Crow Soup

Birds for your delectation

Hunting birds was a pastime practised by adults and especially by children. Traps, nets, pipes to attract them, slings and even ferrets were pressed into service to kill small birds, for sport, out of cruelty, and sometimes out of hunger. Thrushes and larks (“mauviettes”) were the most popular food, but people would gladly eat robins too. Ortolans were highly sought after by gourmets. They were fattened up in the South of France and sold for 3 francs a piece in Paris (i.e. two days' work for a farm labourer). Similarly, Corsican blackbirds, highly prized, would arrive in Paris in casks filled with good quality fat to preserve them.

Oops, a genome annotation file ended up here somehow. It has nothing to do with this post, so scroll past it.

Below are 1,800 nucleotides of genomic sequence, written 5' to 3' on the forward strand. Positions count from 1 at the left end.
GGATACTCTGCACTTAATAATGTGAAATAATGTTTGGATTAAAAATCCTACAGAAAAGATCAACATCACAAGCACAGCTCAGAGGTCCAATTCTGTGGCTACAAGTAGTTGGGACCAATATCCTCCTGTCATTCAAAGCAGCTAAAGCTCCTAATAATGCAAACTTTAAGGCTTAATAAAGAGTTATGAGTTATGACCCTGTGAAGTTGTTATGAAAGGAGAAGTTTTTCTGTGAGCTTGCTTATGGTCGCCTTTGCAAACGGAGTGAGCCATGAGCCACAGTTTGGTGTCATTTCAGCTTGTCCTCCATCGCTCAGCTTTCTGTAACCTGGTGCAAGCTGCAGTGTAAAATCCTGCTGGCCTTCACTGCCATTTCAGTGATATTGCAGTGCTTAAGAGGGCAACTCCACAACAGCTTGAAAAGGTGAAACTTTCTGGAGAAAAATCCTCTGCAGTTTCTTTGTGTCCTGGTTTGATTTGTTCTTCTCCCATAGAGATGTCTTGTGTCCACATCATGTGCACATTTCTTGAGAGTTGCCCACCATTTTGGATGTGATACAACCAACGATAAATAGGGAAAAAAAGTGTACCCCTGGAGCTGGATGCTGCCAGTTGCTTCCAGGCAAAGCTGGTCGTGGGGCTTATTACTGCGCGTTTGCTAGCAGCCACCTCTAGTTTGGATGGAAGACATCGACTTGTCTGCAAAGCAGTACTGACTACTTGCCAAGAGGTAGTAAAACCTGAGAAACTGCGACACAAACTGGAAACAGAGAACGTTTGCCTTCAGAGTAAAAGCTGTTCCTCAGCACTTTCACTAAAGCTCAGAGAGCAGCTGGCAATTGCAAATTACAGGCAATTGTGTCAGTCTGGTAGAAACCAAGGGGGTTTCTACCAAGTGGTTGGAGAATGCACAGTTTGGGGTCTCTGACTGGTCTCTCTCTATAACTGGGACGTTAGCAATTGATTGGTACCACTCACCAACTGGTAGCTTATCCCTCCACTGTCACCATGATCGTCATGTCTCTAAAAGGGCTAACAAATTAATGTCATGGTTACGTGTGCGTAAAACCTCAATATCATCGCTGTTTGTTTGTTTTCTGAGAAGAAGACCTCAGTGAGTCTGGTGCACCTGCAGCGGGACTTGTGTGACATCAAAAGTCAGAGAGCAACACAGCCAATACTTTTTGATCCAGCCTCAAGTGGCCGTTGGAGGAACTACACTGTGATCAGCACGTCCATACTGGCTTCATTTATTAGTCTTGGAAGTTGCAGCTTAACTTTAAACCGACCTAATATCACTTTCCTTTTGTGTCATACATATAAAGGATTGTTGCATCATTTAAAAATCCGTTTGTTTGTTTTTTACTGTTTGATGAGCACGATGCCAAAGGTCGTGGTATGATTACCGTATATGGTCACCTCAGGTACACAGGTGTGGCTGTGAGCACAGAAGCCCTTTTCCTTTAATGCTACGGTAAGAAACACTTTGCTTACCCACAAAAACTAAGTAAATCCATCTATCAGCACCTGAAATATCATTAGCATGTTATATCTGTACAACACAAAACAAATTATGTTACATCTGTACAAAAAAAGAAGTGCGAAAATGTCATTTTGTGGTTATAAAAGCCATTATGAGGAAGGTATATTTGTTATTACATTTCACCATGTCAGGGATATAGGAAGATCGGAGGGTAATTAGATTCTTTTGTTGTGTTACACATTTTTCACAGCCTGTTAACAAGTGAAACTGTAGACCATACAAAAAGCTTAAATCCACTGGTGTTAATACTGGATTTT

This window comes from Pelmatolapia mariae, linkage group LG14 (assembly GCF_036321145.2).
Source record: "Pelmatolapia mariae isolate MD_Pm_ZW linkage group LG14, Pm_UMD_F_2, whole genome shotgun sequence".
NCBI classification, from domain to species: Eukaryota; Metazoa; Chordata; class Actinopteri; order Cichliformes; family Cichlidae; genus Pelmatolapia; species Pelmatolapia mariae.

Period Recipe

Everyone knows that you can make very nourishing soups out of most birds, such as thrushes and larks, etc.; but there are rarely enough to make a soup and we prefer to eat them. Very few people, on the other hand, know how to make an excellent broth out of crows. It is only in Germany where they are not served roasted, and in general they are not present at the best of tables. They can however be made into an excellent soup: all you have to do it to pluck and empty them, and then to hang them until they are high*. Salt them sufficiently and then boil them until all their flavour has entered the water. The broth thus prepared is of the best quality and can be used for any soup you wish. * i.e., that the flesh has begun to decompose and thus become tenderised.La cuisinière de la campagne et de ville, Paris: Audot, 1818

Bon appetit


Type of Recipe